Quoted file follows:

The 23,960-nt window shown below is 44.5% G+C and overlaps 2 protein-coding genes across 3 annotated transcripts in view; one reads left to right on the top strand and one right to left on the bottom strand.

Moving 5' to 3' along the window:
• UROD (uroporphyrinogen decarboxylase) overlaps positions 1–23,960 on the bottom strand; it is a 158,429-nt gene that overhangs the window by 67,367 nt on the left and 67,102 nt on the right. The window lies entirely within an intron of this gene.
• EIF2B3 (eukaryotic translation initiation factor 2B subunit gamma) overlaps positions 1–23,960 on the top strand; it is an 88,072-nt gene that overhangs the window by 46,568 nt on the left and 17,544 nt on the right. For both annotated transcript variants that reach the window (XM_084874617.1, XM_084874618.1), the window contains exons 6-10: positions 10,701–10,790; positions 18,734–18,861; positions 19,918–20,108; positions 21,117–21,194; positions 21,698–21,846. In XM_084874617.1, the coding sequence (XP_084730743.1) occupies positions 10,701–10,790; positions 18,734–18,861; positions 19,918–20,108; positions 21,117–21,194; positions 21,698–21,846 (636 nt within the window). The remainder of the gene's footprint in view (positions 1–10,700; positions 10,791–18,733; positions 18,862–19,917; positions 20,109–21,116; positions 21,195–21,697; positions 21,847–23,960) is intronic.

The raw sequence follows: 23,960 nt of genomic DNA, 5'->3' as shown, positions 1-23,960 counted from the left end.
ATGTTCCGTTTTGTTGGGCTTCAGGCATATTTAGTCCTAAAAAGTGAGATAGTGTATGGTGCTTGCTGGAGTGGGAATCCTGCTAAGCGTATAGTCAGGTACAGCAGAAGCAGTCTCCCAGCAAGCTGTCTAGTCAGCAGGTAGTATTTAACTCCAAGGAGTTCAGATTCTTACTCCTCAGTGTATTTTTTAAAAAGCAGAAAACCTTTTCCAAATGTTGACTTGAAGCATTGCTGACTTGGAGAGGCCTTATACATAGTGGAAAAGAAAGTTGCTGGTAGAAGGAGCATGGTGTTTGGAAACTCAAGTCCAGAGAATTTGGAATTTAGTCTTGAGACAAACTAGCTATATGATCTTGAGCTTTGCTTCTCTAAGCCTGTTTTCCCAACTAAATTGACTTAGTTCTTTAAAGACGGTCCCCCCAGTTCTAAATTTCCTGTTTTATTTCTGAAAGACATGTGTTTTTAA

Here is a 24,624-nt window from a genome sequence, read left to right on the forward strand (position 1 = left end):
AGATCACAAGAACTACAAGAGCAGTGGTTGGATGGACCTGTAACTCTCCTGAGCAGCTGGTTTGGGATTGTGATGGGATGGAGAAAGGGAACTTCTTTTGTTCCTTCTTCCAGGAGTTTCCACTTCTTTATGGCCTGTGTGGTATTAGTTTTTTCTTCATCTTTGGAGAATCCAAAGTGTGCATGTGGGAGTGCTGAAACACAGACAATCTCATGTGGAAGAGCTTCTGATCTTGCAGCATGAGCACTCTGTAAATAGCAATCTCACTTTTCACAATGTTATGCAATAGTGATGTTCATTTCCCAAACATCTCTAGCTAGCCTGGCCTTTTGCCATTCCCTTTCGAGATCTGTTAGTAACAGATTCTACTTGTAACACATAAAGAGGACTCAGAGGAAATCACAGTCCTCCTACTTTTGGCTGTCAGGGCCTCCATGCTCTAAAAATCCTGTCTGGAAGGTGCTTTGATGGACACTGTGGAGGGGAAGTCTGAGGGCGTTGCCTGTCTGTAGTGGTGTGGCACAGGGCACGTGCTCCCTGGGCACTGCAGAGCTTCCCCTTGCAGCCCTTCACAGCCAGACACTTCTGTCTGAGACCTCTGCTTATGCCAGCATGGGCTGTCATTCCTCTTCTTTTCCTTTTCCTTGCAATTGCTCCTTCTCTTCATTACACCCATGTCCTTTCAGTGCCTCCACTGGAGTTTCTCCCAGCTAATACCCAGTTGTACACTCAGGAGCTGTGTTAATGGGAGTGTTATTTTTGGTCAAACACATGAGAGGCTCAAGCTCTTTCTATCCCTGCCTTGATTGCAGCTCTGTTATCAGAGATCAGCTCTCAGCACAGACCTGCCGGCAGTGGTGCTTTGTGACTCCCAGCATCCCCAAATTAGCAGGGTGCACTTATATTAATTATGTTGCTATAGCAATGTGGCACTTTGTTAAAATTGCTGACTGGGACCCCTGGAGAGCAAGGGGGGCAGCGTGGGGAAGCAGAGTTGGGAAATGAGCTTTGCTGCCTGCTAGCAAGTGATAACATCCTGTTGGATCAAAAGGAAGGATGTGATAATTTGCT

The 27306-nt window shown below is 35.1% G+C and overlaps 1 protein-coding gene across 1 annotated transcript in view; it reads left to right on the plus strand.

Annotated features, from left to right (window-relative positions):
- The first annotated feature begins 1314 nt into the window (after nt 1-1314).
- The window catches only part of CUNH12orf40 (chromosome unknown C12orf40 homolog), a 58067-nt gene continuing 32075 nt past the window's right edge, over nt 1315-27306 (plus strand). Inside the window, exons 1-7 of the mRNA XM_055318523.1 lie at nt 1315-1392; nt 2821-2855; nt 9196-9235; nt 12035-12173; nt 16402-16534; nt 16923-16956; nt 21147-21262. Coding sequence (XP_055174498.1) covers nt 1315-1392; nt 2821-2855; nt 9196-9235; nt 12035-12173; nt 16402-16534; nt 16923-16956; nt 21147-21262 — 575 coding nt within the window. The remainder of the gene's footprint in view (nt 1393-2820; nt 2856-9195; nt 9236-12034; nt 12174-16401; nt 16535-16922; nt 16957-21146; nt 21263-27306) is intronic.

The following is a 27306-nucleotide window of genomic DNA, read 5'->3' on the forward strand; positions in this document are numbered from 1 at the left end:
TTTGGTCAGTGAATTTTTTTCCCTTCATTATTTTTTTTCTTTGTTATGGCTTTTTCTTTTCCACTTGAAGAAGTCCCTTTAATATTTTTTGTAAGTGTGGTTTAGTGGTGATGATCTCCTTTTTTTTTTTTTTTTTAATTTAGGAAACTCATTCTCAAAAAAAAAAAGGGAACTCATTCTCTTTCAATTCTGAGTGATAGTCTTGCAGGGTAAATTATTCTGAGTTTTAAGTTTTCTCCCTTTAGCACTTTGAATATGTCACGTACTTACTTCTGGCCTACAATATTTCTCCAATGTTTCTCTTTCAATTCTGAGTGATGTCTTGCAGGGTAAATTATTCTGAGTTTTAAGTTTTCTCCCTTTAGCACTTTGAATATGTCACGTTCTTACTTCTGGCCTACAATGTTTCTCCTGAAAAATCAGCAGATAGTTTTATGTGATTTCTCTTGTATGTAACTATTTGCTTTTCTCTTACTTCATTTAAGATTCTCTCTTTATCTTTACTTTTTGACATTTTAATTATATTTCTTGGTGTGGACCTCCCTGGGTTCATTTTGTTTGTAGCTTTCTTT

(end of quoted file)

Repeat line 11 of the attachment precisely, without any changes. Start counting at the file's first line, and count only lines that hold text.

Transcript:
- The first annotated feature begins 1314 nt into the window (after nt 1-1314).